The National Science Foundation announced this month that it had awarded nearly $20 million in "Frontier" grants to a handful of teams developing tools and programs to secure U.S. information systems, including a $10 million award for a multi-institution program for securing sensitive healthcare data.
The NSF doled out $10 million for the 5-year Trustworthy Health & Wellness program. The interdisciplinary, multi-university project includes researchers from Dartmouth College, University of Illinois at Urbana-Champaign, Johns Hopkins University and University of Michigan Ann Arbor.
"Our research is motivated by the rapid deployment of mobile and cloud information technologies in healthcare, both in clinical settings and at home," lead investigator and Dartmouth computer science professor David Kotz said in prepared remarks. "We aim to help these technologies reach their full potential by ensuring they can protect the integrity of medical data and the privacy of patient information."
The THaW team is working on medical device controls systems, privacy tools, malware detection and more. The researchers are also working on educational summer programs for undergraduate and K-12 students as well as an exchange program for postdoctoral fellow and research students.
"Cybersecurity is one of the most significant economic and national security challenges facing our nation today," NSF computer and information science and engineering assistant director Farnam Jahanian said. "NSF’s investments in foundational research will transform our capacity to secure personal privacy, financial assets, and national interests. These new Frontier awards will enable innovative approaches to cybersecurity, with potential benefits to all sectors of our economy."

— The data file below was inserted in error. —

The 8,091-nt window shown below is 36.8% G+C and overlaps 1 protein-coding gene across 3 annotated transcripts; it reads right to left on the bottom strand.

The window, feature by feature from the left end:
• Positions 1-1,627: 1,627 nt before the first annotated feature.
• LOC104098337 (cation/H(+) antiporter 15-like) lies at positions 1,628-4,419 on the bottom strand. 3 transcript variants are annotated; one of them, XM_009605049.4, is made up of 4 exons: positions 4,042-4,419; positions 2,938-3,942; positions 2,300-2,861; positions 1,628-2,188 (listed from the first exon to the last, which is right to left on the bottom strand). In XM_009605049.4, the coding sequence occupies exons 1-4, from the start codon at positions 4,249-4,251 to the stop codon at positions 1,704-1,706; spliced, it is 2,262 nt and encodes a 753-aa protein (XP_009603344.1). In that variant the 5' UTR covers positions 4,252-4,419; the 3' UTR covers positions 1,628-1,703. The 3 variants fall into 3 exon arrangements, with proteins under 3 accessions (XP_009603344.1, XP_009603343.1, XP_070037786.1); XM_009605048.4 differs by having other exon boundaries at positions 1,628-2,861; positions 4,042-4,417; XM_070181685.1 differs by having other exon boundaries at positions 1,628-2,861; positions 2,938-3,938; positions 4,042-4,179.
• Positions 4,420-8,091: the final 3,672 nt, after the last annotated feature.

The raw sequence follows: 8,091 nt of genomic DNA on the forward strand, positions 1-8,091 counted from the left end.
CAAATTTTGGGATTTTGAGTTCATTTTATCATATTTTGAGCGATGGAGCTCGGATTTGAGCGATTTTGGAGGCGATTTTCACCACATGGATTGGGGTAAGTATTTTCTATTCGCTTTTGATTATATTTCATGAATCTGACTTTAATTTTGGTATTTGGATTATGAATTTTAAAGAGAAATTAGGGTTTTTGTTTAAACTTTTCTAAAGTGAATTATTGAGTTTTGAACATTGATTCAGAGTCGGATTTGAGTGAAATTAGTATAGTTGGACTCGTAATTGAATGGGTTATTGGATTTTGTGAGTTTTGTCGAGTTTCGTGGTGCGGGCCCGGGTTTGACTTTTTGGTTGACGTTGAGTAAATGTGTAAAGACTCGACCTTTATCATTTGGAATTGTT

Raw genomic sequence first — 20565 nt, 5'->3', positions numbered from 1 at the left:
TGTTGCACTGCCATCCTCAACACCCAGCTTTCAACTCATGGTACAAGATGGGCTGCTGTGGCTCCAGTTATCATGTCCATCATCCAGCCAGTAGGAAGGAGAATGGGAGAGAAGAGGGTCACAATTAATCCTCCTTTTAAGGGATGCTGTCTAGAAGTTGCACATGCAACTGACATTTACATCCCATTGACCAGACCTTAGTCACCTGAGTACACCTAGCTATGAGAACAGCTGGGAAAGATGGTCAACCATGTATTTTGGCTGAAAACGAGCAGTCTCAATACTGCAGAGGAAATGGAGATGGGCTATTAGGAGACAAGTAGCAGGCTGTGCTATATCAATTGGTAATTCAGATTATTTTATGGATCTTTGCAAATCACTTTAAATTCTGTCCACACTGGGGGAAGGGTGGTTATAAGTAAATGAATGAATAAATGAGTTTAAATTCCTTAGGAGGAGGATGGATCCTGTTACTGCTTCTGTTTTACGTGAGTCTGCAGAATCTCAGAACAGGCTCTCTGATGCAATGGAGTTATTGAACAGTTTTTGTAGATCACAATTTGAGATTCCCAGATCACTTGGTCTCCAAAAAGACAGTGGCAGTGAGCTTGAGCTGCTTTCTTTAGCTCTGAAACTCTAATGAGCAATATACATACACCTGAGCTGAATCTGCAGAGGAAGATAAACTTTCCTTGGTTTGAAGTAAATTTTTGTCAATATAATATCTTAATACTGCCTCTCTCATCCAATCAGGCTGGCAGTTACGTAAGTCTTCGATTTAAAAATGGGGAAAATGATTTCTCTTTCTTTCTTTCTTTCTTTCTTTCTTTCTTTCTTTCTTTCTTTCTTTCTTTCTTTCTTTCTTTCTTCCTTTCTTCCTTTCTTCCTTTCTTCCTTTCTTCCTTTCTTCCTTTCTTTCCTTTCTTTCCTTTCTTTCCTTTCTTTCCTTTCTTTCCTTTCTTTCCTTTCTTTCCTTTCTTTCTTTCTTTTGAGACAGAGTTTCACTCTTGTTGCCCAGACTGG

The agency has been supporting cybersecurity research for more than a decade, highlighting and supporting programs that take a solutions-based approach to bringing security issues into the spotlight. The Frontier grants include funding ranging from $100,000 to $10 million granted to more than 110 new projects based in 33 states.
Medical device cybersecurity has garnered an ever-growing spotlight as more hospitals worry about the integrity of their networks and their patient medical records and cybersecurity researchers and ethical hackers, like the recently deceased Barnaby Jack, divulge more potential exploits.
Earlier this month researchers from the University of Michigan Ann Arbor’s Center for Medical Device Security unveiled a "behavior-monitoring system" that they say can detect malware infecting medical devices, giving users greater insight into their technologies and prompting further action should a device become compromised.
"The fundamental tension for owners of these devices is that they can have the devices they need to perform critical functions, but they cannot adequately protect the devices using conventional, software-based means," the researchers wrote. It also leaves hospitals and their IT administrators to identify and meaningfully report problems to public adverse events databases.